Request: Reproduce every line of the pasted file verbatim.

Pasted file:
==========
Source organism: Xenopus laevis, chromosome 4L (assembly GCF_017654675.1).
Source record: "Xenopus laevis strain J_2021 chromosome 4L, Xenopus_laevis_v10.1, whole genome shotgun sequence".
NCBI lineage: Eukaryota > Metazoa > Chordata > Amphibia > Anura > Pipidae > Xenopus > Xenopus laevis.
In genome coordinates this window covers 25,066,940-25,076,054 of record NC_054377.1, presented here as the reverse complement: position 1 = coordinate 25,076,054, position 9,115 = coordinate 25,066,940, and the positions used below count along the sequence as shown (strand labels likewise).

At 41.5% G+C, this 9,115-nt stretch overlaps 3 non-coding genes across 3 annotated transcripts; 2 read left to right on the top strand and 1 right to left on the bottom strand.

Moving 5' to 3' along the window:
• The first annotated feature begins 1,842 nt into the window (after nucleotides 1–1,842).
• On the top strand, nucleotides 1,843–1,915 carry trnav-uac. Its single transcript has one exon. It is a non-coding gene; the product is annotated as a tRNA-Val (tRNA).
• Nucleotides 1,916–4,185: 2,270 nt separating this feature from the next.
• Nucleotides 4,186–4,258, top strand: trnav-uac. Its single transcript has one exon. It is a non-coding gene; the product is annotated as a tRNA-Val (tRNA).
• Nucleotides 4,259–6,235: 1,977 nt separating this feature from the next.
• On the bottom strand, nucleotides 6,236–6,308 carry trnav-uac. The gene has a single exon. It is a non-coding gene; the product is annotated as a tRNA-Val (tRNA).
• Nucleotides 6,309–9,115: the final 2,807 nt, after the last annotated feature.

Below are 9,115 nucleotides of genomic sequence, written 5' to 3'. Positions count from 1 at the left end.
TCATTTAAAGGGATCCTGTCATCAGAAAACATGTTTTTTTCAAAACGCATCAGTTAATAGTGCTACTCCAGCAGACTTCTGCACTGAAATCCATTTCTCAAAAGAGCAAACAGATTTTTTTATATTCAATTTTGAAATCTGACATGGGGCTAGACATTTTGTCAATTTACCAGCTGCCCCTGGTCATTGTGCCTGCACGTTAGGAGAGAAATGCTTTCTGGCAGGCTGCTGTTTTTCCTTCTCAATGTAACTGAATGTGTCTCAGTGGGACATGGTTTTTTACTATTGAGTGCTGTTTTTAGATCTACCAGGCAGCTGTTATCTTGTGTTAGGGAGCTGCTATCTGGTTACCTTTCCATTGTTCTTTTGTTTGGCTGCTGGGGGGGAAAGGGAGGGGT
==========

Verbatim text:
Source organism: Xenopus laevis, chromosome 4L (assembly GCF_017654675.1).
Source record: "Xenopus laevis strain J_2021 chromosome 4L, Xenopus_laevis_v10.1, whole genome shotgun sequence".
NCBI lineage: Eukaryota > Metazoa > Chordata > Amphibia > Anura > Pipidae > Xenopus > Xenopus laevis.
In genome coordinates this window covers 25,066,940-25,076,054 of record NC_054377.1, presented here as the reverse complement: position 1 = coordinate 25,076,054, position 9,115 = coordinate 25,066,940, and the positions used below count along the sequence as shown (strand labels likewise).

At 41.5% G+C, this 9,115-nt stretch overlaps 3 non-coding genes across 3 annotated transcripts; 2 read left to right on the top strand and 1 right to left on the bottom strand.

Moving 5' to 3' along the window:
• The first annotated feature begins 1,842 nt into the window (after nucleotides 1–1,842).
• On the top strand, nucleotides 1,843–1,915 carry trnav-uac. Its single transcript has one exon. It is a non-coding gene; the product is annotated as a tRNA-Val (tRNA).
• Nucleotides 1,916–4,185: 2,270 nt separating this feature from the next.
• Nucleotides 4,186–4,258, top strand: trnav-uac. Its single transcript has one exon. It is a non-coding gene; the product is annotated as a tRNA-Val (tRNA).
• Nucleotides 4,259–6,235: 1,977 nt separating this feature from the next.
• On the bottom strand, nucleotides 6,236–6,308 carry trnav-uac. The gene has a single exon. It is a non-coding gene; the product is annotated as a tRNA-Val (tRNA).
• Nucleotides 6,309–9,115: the final 2,807 nt, after the last annotated feature.

Below are 9,115 nucleotides of genomic sequence, written 5' to 3'. Positions count from 1 at the left end.
TCATTTAAAGGGATCCTGTCATCAGAAAACATGTTTTTTTCAAAACGCATCAGTTAATAGTGCTACTCCAGCAGACTTCTGCACTGAAATCCATTTCTCAAAAGAGCAAACAGATTTTTTTATATTCAATTTTGAAATCTGACATGGGGCTAGACATTTTGTCAATTTACCAGCTGCCCCTGGTCATTGTGCCTGCACGTTAGGAGAGAAATGCTTTCTGGCAGGCTGCTGTTTTTCCTTCTCAATGTAACTGAATGTGTCTCAGTGGGACATGGTTTTTTACTATTGAGTGCTGTTTTTAGATCTACCAGGCAGCTGTTATCTTGTGTTAGGGAGCTGCTATCTGGTTACCTTTCCATTGTTCTTTTGTTTGGCTGCTGGGGGGGAAAGGGAGGGGT